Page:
What if your debugger could go "go backwards
in time?" Would that make debugging easier?
By simply recording all variable assignments, it is possible to do essentially this.
This is the underlying idea for omniscient debugging.
The amazing part is that significantly large programs can be debugged in this fashion --
Ant, JUnit, the debugger itself.
Returning from rave reviews in Europe (Ecole des mines de Nantes,
INSA, ECOOP, AADEBUG, France! Sweden! Germany! Russia! Belgium!
Estonia!), the ODB made its next public appearence at OOPSLA where it
passed the $100 challenge (that was the amount offered for any bug it
couldn't find). Its presentation to thousands of screaming fans at JavaOne went
over with a blast! We (ODB & I) received the "Outstanding Talk" award. Yow! I later gave a
videotaped talk at Google.
Life is good
for the ODB and that's bad for bugs.
The debugger works by collecting "time stamps" which record everything
that happens in a program. A GUI then allows you to navigate
backwards in time to look at objects, variables, method calls, etc.
This means that you can see which values are bad, then find where those
values came from, who set them and why. This also means that there are no
non-deterministic problems. You don't have to guess where the problems might
be, you don't have to set breakpoints, you don't have to wonder which threads
ran when, you don't ever have to repeat a program
run. This is the debugger that you always dreamed about, but never thought was
Eclipse will launch the ODB from the RUN menu. [Import the ODB, set the main class to be com.lambda.Debugger.Debugger, and set the argument to be the program you want to run. (It's a bit lame, but simple. I am begging some folks for help with Eclipse.) I expect the same can be done for other IDEs.]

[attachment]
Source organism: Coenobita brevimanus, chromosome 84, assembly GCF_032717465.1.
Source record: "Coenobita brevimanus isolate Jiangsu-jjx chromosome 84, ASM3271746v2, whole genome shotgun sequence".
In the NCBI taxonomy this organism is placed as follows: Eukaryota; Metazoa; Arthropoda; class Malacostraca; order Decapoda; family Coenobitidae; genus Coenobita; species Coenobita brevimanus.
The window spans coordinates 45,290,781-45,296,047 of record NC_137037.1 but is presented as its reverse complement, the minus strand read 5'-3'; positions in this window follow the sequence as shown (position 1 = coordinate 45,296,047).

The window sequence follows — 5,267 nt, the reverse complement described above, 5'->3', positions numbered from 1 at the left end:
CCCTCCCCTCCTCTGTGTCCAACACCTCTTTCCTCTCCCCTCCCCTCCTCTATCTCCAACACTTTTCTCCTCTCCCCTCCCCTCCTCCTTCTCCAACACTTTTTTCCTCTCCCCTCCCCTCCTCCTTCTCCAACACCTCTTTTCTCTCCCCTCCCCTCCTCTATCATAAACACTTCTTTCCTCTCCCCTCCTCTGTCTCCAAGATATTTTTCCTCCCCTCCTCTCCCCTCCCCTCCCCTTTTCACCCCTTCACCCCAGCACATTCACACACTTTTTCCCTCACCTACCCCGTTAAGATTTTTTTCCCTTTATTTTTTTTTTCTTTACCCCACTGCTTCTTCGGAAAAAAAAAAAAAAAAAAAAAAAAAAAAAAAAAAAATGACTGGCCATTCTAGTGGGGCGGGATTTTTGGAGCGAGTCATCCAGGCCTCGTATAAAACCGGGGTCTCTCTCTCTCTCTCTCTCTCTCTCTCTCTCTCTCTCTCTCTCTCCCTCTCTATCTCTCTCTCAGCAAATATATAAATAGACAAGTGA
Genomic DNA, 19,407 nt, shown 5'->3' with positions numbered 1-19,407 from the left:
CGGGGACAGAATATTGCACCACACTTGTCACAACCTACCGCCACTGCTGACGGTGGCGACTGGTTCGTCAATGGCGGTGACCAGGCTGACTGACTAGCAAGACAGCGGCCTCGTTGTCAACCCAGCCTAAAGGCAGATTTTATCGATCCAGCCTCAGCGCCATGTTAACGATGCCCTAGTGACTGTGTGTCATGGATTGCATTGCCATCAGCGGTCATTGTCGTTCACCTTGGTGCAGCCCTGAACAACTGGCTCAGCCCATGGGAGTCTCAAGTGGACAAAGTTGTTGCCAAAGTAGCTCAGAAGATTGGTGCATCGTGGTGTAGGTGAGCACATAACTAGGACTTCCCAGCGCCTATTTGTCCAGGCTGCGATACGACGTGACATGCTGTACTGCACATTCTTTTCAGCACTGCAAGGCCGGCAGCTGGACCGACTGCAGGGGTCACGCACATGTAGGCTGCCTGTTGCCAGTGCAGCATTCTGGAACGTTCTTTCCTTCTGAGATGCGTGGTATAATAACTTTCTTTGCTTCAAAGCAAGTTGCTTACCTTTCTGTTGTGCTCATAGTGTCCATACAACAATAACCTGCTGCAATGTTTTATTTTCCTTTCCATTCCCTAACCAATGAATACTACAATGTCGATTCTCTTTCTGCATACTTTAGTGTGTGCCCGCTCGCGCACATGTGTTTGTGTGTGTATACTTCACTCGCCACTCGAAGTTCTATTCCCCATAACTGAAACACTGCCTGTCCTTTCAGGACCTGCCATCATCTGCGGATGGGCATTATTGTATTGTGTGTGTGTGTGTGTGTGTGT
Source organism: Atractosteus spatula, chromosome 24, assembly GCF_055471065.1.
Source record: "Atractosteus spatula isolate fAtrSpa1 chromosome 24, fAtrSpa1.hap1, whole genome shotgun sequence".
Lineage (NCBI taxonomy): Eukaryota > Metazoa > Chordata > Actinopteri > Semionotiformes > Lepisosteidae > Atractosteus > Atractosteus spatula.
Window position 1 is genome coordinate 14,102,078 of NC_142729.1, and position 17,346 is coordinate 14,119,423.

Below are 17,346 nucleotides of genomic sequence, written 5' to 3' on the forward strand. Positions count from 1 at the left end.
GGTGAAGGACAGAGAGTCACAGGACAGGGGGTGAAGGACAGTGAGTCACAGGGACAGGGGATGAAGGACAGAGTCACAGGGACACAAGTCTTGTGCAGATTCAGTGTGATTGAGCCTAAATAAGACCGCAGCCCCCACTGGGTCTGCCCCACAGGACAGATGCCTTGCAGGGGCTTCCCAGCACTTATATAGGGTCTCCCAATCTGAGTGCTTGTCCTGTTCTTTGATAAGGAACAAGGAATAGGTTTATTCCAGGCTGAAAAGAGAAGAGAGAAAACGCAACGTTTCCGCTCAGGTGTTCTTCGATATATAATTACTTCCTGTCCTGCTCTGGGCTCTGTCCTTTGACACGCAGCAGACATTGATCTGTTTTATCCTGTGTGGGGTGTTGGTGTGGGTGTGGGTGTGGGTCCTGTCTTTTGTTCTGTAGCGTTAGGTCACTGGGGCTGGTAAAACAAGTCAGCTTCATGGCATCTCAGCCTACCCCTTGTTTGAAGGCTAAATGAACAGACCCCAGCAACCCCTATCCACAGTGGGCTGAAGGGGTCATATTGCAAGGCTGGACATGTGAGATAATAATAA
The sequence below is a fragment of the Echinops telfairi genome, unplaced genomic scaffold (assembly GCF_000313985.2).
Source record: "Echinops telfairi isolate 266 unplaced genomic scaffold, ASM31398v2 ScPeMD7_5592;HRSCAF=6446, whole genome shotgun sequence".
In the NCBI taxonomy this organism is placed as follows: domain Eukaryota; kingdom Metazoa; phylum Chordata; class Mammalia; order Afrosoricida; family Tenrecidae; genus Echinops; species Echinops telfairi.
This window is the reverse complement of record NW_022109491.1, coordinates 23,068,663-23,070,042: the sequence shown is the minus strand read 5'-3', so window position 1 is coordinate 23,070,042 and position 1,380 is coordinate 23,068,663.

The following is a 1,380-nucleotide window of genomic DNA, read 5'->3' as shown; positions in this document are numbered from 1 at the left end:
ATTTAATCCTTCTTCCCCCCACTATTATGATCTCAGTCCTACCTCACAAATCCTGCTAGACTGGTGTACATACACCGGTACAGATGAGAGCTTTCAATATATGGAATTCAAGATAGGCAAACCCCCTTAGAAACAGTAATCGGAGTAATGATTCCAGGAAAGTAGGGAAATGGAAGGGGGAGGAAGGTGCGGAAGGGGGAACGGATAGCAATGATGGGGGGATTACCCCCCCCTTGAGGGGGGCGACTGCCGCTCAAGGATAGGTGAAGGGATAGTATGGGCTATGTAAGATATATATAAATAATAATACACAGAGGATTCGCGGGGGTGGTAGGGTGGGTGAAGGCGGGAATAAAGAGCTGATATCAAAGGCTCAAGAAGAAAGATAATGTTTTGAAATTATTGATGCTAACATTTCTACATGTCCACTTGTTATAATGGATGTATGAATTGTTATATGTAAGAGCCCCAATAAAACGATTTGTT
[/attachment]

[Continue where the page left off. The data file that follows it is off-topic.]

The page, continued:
JDK1.5 works. You must select the correct version of the ODB now. ODB1.5 for JDK1.5 or ODB1.4 for JDK1.4.
As you may imagine, the 1.5 version is new and not well tested. I am putting out new releases modestly
Running the Demo
You may run the Web Start Demo by clicking on Web Start below and allowing its permissions request.
If you don't have Web Start, you can download debugger.jar (into ~/Debugger or c:\Debugger) and run it
by double-clicking on the jar file or running the jar file directly (java -jar debugger.jar).
Select "Demo" (a built-in pointer to a (buggy!) multithreaded quicksort). The program will run, then the debugger will popup and you will be able to "explore" the history of the program. Push the buttons, double-click on the objects.
You may select your own programs instead of the demo by defining some CSH aliases and calling debug:
% cd ~/Debugger
% jar xf debugger.jar aliases docs
% source aliases
% debug YourProgram
There is a full manual inside the .jar file (see docs/*), along with some Unix aliases (Microsoft .bat files) to make it easier.
The ODB is open source ala GNU. I have not made a major effort
to put its code on any of the open source repositories as it
does not currently seem the right thing to do. Just not
worth the effort.
More than anything else, I need people to use the ODB. I
need them to use it intensively and exclusively on a wide
range of programs. I need to talk with them and understand
how they see the model of the world that the ODB presents. I
need to experiment with different modes of interaction and
figure out what works best.
There is no reason to change the current version of the ODB
at all until I have enough information to make decisions.
I use it exclusively when developing Java code. In the past
year this included two heavy programming classes I
taught. We built our own version of BCEL, a complete web
framework (ala Spring) including a web server (ala Tomcat)
and a full battlefield simulation program (i.e., a *lot* of
code). I saw a lot of bugs*. I never resorted to another
I know what issues I encountered. Now I need to know what
other people encounter.